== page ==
The recent film The Disaster Artist portrays how the oracular Tommy Wiseau achieved his dream of writing, directing, and starring in the cult-classic and enigmatic move The Room. The Disaster Artist has garnered overwhelmingly positive reviews, and James Franco demonstrates his talent with a masterful portrayal of Wiseau, a character who remains ageless and placeless.
The story is certainly intriguing: Wiseau, a man who claims to be from the Big Easy despite his heavy Slavic accent, uses his vast financial resources from occult origins to produce “the best worst movie that was ever made.” Though The Room was released in 2003, it still plays in theaters all over the world. Wiseau originally paid to have The Room screened in theaters for two weeks, so that it would be eligible for award contention. While the original film didn’t acquire any nominations, The Disaster Artist may give Wiseau a ticket to the Academy Awards, after all.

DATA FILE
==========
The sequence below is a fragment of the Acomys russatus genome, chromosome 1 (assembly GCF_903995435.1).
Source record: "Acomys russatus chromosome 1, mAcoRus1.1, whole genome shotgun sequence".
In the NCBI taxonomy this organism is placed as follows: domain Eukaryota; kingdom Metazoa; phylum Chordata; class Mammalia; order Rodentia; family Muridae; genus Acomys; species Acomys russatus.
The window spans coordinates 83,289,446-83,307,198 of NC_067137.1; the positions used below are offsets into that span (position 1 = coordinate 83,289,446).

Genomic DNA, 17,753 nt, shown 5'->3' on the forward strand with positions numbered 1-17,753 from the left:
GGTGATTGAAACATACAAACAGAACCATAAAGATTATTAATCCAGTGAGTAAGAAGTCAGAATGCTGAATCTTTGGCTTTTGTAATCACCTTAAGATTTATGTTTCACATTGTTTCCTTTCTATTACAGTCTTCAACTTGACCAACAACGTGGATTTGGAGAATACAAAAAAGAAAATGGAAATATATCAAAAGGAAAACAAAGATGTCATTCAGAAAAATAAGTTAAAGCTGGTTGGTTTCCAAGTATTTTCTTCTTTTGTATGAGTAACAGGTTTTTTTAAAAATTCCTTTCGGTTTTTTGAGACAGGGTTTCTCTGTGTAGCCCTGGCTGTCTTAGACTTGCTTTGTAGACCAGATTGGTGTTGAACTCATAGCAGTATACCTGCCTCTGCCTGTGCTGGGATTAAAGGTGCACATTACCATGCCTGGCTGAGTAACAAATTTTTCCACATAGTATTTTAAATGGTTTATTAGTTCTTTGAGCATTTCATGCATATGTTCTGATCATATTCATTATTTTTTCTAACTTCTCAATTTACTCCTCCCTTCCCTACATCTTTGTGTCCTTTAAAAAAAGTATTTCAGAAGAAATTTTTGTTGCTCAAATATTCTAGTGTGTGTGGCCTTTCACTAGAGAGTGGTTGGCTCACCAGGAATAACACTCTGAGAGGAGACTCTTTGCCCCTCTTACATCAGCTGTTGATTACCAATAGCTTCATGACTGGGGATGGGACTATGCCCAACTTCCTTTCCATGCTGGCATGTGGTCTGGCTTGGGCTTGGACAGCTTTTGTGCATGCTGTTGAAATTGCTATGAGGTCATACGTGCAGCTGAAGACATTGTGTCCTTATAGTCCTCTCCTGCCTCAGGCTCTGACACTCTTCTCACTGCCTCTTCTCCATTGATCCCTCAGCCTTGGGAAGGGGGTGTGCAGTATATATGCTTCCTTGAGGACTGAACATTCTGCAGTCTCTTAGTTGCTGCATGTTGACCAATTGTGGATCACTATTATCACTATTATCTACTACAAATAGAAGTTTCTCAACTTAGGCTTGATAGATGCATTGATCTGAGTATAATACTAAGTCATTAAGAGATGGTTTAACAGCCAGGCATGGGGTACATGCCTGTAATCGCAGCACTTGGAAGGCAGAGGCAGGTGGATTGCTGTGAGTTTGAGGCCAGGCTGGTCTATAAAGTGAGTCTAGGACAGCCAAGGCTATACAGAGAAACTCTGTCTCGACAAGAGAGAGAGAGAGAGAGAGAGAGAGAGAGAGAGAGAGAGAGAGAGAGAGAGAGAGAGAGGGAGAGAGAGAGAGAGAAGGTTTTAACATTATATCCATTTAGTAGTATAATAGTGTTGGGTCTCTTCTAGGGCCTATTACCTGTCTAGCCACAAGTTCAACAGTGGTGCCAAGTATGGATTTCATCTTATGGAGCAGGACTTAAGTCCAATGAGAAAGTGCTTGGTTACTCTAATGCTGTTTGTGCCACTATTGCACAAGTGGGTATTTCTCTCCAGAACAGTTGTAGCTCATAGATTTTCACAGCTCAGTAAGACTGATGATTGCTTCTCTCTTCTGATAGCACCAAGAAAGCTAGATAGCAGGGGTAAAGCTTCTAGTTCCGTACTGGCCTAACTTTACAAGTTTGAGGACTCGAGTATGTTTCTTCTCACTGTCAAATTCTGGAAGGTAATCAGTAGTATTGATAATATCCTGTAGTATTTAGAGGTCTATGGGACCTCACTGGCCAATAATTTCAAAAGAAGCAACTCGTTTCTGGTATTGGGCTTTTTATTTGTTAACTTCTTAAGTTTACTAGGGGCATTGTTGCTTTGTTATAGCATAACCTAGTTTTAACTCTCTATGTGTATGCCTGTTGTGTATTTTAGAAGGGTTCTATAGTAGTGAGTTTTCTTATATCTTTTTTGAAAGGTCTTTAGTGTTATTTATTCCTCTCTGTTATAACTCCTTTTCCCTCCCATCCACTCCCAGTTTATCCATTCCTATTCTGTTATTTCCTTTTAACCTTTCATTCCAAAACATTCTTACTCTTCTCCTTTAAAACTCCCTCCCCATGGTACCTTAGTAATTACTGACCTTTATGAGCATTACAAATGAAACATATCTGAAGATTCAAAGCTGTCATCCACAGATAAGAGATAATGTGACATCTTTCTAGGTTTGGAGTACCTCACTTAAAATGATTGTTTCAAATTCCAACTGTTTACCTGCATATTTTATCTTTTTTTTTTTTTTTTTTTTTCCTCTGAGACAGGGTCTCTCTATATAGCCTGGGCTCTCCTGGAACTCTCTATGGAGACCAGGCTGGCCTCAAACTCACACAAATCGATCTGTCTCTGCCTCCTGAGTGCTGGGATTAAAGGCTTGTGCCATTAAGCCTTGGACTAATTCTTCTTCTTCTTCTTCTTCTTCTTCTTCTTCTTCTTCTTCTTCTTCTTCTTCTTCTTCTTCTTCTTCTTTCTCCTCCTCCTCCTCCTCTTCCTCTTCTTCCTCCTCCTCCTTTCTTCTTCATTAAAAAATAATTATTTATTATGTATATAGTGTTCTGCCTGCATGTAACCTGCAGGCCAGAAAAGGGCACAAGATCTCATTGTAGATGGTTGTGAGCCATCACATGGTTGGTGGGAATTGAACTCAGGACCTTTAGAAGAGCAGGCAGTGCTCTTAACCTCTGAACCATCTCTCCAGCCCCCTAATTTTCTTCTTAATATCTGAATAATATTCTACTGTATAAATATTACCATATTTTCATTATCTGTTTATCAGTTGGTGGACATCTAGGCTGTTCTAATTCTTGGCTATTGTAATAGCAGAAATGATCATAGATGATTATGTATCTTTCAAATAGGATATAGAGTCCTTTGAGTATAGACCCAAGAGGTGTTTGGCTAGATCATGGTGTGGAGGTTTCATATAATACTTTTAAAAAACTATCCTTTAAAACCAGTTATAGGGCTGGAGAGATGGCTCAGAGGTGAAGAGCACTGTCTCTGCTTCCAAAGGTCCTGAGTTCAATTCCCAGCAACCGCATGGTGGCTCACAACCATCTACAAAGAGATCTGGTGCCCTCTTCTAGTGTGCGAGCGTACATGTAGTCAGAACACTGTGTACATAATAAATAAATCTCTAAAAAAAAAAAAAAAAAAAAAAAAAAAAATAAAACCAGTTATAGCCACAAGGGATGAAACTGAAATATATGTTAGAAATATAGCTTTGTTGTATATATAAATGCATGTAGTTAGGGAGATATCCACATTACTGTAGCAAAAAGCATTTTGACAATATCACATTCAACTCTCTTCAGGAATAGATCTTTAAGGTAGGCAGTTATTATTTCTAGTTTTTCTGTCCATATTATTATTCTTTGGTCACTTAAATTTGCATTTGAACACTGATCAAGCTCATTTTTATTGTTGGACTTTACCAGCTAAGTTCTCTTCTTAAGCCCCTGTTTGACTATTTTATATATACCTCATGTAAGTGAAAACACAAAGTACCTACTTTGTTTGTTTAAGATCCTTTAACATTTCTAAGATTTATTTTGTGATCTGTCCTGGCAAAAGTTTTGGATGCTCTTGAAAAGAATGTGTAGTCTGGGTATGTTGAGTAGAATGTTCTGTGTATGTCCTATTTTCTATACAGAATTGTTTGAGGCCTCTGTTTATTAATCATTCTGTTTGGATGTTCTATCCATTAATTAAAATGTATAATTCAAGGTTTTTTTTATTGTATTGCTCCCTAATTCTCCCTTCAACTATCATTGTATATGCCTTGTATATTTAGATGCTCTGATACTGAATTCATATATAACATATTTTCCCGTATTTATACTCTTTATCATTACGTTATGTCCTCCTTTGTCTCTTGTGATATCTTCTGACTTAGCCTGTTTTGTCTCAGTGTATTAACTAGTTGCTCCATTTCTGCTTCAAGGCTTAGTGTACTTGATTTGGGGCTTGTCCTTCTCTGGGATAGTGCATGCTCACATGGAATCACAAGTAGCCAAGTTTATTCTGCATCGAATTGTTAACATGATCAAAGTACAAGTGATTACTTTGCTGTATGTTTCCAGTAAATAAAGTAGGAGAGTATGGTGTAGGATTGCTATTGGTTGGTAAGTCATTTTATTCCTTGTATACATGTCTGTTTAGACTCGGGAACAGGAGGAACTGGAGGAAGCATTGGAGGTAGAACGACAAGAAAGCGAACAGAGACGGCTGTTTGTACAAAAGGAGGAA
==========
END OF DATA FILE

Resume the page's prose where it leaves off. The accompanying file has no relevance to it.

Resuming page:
While the film sets out to depict Wiseau semi-sympathetically, I remained slightly uncomfortable throughout my viewing. In college I had no qualms about mocking the original film to the delight (and acceptance) of my friends. But today, being a bit older and more mature, I have to ask: what was motivating my desire to see a movie about a man with no artistic talent waste millions of dollars on a terrible film?
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